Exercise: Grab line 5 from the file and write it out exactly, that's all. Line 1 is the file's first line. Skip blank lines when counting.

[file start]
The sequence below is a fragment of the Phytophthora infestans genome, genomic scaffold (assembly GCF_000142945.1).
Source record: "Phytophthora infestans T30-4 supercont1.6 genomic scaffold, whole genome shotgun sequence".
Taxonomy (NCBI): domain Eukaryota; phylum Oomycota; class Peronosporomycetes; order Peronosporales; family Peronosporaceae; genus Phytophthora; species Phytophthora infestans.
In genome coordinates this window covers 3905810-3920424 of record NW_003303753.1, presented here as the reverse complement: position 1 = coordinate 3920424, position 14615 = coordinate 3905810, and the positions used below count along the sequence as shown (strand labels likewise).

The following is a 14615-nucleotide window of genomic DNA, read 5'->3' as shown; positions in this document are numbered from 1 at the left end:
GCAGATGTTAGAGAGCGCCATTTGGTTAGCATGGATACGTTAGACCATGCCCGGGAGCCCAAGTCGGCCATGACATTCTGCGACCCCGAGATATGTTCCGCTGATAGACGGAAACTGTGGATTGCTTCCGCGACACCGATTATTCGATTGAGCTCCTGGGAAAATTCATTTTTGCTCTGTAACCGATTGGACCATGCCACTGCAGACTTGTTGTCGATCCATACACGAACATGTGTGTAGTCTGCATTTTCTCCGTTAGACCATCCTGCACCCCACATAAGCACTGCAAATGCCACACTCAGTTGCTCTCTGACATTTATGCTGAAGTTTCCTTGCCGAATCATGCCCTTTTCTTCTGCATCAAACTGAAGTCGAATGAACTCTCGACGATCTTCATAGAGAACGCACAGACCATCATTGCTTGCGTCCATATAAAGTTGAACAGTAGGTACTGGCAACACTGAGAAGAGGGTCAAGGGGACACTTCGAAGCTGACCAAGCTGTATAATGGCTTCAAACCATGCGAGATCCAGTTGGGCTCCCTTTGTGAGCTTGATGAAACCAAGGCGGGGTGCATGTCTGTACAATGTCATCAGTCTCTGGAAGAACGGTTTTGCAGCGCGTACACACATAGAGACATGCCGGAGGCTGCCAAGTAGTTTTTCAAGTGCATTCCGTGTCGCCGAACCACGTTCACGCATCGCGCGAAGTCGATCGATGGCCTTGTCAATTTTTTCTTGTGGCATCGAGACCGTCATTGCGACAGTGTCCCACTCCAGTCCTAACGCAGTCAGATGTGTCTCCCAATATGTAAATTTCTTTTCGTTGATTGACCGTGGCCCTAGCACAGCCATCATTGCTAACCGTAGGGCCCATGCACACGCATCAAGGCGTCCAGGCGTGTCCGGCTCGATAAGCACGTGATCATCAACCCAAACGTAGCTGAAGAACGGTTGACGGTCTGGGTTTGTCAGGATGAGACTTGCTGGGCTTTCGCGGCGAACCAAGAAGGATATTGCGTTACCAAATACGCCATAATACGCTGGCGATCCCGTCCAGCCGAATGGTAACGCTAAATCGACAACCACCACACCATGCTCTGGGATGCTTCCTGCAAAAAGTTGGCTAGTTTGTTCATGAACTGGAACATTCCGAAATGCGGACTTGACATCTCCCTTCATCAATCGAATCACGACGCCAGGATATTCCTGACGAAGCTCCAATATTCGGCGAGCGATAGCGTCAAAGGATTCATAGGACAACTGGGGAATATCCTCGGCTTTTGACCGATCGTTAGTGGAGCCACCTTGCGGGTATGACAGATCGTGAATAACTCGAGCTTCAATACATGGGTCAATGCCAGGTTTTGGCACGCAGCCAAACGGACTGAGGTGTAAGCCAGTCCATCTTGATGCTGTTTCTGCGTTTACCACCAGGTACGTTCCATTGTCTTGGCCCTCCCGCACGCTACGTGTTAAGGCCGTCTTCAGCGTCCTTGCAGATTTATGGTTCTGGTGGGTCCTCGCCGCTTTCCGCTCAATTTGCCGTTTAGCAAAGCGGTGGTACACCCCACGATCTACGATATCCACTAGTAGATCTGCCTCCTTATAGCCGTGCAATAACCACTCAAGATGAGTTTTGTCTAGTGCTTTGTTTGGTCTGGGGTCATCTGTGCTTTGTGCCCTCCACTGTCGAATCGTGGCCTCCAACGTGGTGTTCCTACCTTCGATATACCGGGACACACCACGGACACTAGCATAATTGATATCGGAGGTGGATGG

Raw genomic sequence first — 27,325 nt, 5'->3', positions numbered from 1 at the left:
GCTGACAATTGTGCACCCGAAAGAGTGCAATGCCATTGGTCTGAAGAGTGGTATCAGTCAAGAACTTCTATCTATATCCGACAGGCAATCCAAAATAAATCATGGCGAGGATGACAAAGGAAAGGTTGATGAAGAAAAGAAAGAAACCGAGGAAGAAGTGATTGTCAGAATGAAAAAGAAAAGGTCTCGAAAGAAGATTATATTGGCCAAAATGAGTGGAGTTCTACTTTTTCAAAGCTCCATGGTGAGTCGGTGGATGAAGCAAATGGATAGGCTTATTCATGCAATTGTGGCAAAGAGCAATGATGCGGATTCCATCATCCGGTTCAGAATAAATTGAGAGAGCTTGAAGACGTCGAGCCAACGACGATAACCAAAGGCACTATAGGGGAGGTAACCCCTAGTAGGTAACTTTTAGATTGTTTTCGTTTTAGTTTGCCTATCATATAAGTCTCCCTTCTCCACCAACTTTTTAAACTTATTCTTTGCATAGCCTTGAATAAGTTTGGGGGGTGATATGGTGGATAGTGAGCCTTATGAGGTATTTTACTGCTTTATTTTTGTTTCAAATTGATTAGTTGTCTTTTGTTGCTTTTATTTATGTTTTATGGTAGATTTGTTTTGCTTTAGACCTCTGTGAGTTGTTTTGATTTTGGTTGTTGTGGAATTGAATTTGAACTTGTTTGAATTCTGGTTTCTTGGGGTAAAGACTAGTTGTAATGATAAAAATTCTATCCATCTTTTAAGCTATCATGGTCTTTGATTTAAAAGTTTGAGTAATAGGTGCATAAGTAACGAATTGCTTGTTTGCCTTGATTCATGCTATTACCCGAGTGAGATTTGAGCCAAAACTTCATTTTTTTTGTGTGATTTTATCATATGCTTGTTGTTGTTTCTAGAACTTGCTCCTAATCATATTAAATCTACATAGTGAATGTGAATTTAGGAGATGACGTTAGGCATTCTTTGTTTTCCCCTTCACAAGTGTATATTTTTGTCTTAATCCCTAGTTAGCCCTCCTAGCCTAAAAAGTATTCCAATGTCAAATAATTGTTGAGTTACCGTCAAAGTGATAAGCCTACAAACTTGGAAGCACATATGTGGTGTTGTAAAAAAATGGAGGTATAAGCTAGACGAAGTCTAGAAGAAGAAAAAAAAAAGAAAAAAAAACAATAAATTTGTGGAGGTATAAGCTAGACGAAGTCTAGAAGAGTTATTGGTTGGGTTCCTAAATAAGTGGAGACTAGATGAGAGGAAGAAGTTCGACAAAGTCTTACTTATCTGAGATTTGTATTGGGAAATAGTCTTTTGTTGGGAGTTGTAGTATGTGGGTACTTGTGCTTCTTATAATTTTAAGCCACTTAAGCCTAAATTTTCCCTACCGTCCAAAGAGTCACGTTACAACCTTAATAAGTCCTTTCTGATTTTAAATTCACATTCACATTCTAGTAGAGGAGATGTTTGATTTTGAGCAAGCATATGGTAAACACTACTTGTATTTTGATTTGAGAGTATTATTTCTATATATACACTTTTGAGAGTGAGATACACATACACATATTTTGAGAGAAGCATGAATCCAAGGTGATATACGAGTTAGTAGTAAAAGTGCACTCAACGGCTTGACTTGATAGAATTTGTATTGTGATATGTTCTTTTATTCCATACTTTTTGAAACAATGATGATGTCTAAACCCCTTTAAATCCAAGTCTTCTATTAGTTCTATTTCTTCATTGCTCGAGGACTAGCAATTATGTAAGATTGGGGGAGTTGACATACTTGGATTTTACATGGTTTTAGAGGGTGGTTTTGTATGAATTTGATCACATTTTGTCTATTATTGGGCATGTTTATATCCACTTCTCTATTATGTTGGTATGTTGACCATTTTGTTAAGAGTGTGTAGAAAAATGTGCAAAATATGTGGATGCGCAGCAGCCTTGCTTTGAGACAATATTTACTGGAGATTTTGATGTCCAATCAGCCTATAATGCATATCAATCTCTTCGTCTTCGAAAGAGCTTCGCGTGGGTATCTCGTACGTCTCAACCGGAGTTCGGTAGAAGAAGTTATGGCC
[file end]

The following is a 14615-nucleotide window of genomic DNA, read 5'->3' as shown; positions in this document are numbered from 1 at the left end: